A charity specialising in supporting young people to exit gangs, Ignite will employ a full-time gangs worker to deliver mentoring programmes in six sites across Harrow. The gangs worker will work closely with the Council’s VVE and Community Safety team to target specific young people who are involved in gangs and criminal activity, as well as young people at the periphery of crime.  Through this funding they will work with 100 high risk young people across 20 schools.

A charity specialising in using art and theatre production to divert young people away from crime is Synergy, who will work with year 9 and 10 pupils to deliver 10 theatre performances to help them discover alternative coping strategies and feel more connected to their community.

Khulisa will deliver our flagship Face It programme with 100 young people, using a range of creative learning techniques to develop social and emotional skills (e.g. self-confidence, self-esteem, motivation and consequential thinking). We will also deliver staff training sessions for teachers in schools, helping them to identify and respond to the effects of trauma in young people.

Finally, a charity specialising in preventing and reducing harm caused by Child Sexual Exploitation (CSE) Wish, will support 40-50 children and young people each year, and train 40-60 professionals and frontline workers in targeted primary and secondary schools and community settings each year.

What we hope to achieve

The project will reach Harrow’s most at risk young people, hundreds of parents and professionals working within schools and community settings. The project will directly reduce the risk factors that young people face and provide effective early interventions that meet individuals’ needs. As a result, young people themselves will feel safer, happier and better supported to make positive choices. We expect to see reductions in youth-on youth violence, gang related violence and overall levels of knife and weapon carrying. Over two years, this will drive a reduction in the incidence and severity of serious youth violent crime in ‘hot spot areas’ of Harrow and the wider borough.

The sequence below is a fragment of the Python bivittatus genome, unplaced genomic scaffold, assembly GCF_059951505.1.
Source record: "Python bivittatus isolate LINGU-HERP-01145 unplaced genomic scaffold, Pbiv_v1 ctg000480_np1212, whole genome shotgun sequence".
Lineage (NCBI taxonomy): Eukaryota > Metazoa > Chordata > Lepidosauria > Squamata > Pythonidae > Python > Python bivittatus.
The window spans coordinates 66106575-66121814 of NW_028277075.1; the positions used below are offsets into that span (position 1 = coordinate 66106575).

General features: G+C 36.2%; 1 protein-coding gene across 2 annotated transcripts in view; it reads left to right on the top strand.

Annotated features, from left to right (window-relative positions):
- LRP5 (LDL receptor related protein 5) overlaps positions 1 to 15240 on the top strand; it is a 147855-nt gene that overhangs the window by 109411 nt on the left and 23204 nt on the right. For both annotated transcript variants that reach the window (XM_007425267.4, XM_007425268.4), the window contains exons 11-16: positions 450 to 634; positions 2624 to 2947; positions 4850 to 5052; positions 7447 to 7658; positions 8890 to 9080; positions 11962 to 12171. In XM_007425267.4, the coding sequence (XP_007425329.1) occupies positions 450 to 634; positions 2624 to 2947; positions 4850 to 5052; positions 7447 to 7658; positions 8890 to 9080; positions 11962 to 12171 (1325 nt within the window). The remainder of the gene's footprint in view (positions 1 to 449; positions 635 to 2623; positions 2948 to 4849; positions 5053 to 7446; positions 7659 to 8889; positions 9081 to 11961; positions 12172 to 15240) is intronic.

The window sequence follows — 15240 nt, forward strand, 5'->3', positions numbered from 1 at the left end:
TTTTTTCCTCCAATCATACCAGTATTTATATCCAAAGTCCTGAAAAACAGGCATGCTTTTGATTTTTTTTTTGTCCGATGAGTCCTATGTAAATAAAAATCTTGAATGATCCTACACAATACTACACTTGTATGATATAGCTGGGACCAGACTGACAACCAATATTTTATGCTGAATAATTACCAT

We will measure the change we make in Harrow, by observing:

  • Individual change for young people. Within 12 months, young people will develop greater levels of emotional resilience, we will see improvements in: behaviour and attitudes; self-confidence; aspiration and the ability to build positive relationships with others.
  • Cultural change in family homes and amongst workforces in schools and community centres. Within 2 years, institutions will begin to embed contextual safeguarding, trauma-informed and restorative approaches which foster safe, nurturing environments that support the wellbeing of staff and young people. With improved knowledge of the impact of trauma on young people, parents and professionals will have greater confidence and ability to support vulnerable children in their care. We will see improvements in: school attendance, attainment and a reduction in violent incidents and school exclusions.
  • Positive social change within the wider community. With sustained commitment throughout the borough to the framework of contextual safeguarding, we hope to see a decrease in serious violent youth crime, offending and/or re-offending rates.

We will seek to share what we learn from this partnership approach and if successful,we hope to be able to replicate this model to other parts of London.  If you’d like to know more about this partnership and our progress so far, sign up to Khulisa’s newsletter or contact Khulisa’s partnership lead, Despina Bardosi on despina@khulisa.co.uk.